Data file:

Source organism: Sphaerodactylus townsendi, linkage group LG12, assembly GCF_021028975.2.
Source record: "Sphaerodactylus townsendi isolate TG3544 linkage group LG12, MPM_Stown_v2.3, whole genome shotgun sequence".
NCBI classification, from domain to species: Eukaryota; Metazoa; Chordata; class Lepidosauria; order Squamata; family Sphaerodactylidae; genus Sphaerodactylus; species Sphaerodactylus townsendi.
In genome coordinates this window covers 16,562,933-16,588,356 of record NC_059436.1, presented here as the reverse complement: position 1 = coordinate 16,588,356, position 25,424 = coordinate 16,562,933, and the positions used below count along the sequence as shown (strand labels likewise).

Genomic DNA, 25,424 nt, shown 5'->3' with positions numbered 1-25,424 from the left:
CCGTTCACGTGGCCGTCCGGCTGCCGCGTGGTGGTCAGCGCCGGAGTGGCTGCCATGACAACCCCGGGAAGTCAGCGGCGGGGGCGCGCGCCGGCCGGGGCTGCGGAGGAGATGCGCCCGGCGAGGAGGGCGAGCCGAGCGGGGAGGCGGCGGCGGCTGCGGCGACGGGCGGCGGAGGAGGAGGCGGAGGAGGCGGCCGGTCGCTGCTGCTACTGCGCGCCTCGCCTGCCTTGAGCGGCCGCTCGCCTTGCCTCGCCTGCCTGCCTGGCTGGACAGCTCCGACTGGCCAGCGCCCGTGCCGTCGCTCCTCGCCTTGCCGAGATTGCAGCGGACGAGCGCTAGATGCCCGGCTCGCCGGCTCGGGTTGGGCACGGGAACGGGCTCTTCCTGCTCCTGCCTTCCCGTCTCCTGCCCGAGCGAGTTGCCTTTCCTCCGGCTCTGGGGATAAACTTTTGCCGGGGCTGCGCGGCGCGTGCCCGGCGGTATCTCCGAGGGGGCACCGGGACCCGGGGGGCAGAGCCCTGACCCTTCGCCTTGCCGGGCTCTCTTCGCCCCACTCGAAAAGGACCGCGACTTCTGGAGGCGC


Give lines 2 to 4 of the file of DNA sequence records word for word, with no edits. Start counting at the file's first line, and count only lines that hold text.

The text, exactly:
Source record: "Sphaerodactylus townsendi isolate TG3544 linkage group LG12, MPM_Stown_v2.3, whole genome shotgun sequence".
NCBI classification, from domain to species: Eukaryota; Metazoa; Chordata; class Lepidosauria; order Squamata; family Sphaerodactylidae; genus Sphaerodactylus; species Sphaerodactylus townsendi.
In genome coordinates this window covers 16,562,933-16,588,356 of record NC_059436.1, presented here as the reverse complement: position 1 = coordinate 16,588,356, position 25,424 = coordinate 16,562,933, and the positions used below count along the sequence as shown (strand labels likewise).